Lesson Plan: The State of the Union Address

State of the Union History

Senate Historian Emeritus Don Ritchie talked about the history of the State of the Union address.

Description

Article. II. Section. 3. of the Constitution, requires the President of the United States to inform Congress of the state of our nation. The president fulfills this constitutional obligation in the State of the Union address in which the issues that our country is facing are discussed and proposals for the coming year are presented.

Procedures

  • Objectives:

    Students will identify the constitutional requirement for the State of the Union address, examine the issues presented in State of the Union speeches, and analyze President Trump’s proposals for each issue.

  • Materials:

    Use either option below to engage students in activities and classroom discussions on the State of the Union address. Ensure students have a device to be able to access videos online as a class or individually.

  • STEP 1.

    Ask students to share what they know about the State of the Union Address.

    Why does the president give this speech every year? Who attends the address? What topics are typically covered in the speech?

    As a class introduction, view the following video clip to provide a brief history of the speech and discuss the accompanying questions.

    VIDEO CLIP: State of the Union History (3:22)

    1. Explain the origin of the State of the Union address.

    2. How did Thomas Jefferson prefer to deliver his message to Congress?

    3. Which president returned to the tradition of addressing a joint session of Congress in person?

    4. According to Don Ritchie, why did Thomas Jefferson prefer to deliver the address in this manner? How did this impact presidents through the 19th and early 20th centuries?

    5. Explain what Don Ritchie means when he says the messages are "long laundry lists."

    6. Explain how recent speeches are delivered to Congress.
  • STEP 2 (OPTIONAL)

    In preparation for President Biden's 2021 address to a joint session of Congress, have students view President Trump's 2020 State of the Union address, and ask students to complete the sections on the handout.

    Video Clip: President Trump's 2020 State of the Union Address (1:23:00)

    Which issues did President Trump discuss during his speech? What actions did he propose to take?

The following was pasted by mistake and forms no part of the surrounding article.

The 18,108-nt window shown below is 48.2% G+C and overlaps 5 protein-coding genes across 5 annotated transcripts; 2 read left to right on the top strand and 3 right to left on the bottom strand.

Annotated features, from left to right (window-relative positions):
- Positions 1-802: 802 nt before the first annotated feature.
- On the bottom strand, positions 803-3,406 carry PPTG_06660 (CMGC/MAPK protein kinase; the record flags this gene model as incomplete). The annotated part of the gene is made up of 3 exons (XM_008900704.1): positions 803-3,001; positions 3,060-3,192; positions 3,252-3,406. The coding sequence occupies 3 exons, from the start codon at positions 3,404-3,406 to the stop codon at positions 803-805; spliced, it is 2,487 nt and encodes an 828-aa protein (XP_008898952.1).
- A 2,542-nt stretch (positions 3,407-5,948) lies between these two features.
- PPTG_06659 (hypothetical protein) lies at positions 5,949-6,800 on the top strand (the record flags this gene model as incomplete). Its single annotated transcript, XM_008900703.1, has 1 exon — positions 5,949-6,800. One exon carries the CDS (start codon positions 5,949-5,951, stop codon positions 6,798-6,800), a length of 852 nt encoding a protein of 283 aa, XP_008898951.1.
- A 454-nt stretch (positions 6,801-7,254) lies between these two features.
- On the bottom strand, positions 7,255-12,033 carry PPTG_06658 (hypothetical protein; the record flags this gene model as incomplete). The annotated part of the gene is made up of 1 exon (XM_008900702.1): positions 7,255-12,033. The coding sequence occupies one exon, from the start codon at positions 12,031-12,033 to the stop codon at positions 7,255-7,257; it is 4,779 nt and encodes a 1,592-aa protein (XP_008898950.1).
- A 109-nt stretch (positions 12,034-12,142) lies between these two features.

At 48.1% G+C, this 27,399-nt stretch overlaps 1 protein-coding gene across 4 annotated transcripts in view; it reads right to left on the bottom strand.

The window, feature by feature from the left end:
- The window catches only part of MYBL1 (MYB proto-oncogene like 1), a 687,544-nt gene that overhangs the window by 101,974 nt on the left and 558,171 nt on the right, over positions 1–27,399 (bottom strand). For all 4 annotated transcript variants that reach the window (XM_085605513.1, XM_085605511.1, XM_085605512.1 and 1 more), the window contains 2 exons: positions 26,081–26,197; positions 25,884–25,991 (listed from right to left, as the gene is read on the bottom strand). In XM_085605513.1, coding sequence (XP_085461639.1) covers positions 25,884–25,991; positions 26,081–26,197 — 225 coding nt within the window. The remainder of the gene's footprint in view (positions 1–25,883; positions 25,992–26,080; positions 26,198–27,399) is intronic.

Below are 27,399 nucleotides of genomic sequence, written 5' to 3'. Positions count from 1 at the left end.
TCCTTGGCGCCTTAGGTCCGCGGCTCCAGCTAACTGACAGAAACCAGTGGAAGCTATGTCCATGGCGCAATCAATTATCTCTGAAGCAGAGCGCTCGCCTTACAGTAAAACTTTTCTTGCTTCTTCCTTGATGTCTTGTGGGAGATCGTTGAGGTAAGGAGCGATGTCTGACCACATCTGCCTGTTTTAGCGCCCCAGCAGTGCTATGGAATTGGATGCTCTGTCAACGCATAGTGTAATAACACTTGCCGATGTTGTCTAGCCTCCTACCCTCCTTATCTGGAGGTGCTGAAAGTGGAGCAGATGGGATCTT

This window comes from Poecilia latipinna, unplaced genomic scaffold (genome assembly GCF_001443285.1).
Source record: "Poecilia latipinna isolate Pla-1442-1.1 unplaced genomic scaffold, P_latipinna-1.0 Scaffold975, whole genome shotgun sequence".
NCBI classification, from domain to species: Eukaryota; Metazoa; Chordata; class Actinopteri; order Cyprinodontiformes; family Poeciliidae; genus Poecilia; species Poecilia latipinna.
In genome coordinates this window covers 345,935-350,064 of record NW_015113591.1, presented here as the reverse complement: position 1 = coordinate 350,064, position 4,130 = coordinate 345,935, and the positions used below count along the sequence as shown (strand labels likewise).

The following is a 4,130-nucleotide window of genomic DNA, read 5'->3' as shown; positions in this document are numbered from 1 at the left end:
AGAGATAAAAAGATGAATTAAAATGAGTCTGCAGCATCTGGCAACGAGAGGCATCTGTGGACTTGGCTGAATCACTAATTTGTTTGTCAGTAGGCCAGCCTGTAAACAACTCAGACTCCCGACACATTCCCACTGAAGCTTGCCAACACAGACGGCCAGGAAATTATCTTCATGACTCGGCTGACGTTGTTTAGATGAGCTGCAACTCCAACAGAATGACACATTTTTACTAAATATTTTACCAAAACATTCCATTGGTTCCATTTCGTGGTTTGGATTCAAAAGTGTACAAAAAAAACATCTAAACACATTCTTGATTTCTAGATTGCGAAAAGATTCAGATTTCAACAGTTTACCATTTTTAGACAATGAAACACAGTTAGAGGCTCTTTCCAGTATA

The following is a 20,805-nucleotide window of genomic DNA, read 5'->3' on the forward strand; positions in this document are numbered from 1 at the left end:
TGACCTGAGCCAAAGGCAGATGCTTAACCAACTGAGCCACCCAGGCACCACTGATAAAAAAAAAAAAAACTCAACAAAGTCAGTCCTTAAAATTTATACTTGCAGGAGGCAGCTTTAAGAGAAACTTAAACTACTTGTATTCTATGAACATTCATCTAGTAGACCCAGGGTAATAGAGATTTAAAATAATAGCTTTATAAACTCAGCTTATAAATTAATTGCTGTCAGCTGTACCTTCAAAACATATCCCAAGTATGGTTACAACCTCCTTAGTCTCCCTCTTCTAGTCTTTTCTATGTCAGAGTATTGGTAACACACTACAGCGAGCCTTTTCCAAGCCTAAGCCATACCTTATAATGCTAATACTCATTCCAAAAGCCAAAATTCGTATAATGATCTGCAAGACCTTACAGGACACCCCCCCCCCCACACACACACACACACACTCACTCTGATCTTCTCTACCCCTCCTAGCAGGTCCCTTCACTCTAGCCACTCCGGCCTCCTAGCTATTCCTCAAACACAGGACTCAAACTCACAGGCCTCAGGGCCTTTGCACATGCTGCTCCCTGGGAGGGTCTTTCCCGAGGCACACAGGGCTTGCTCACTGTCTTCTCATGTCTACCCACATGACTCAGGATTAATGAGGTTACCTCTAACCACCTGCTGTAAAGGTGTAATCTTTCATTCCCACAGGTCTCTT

• STEP 3

    Have students view President Biden's 2021 address to a joint session of Congress, and ask students to complete the sections on one of the following the handouts. Teachers can choose the the option for the class or have students choose.

  • STEP 4.

    Have students share their responses to the speech (es).

    What do you think is the most important issue our country is facing this year? Choose one topic from the speech and explain how you might solve it.

    Have students share their responses through class discussion, an online classroom forum or in small groups during class.

  • Extensions:

    Students may also choose to view historical State of the Union Addresses given by past presidents to compare and contrast.

    VIDEO: President Harry Truman (D) and President Dwight Eisenhower (R) (January 8, 1952 and January 1960)

    VIDEO: President John F. Kennedy (D) (January 20, 1962)

    VIDEO: President Lyndon B. Johnson (D) (January 8, 1964)

    VIDEO: President Richard Nixon (R) (January 27, 1974)

    VIDEO: President Gerald Ford (R) (January 12, 1977)

    VIDEO: President Jimmy Carter (D) (January 23, 1980)

    VIDEO: President Ronald Reagan (R) (January 25, 1988)

    VIDEO: President George H.W. Bush (R) (January 31, 1990)

    VIDEO: President Bill Clinton (D) (January 23, 1996)

    VIDEO: President George W. Bush (R) (January 29, 2002)

    VIDEO: President Barack Obama (D) (January 26, 2010)

    VIDEO: President Trump (R) (February 4, 2020)

Additional Resource

Vocabulary

  • Executive Branch
  • Joint Session Of Congress
  • President
  • State Of The Union

Topics

Constitutional FoundationExecutive BranchLegislative Branch

Grades

Middle SchoolHigh SchoolUniversity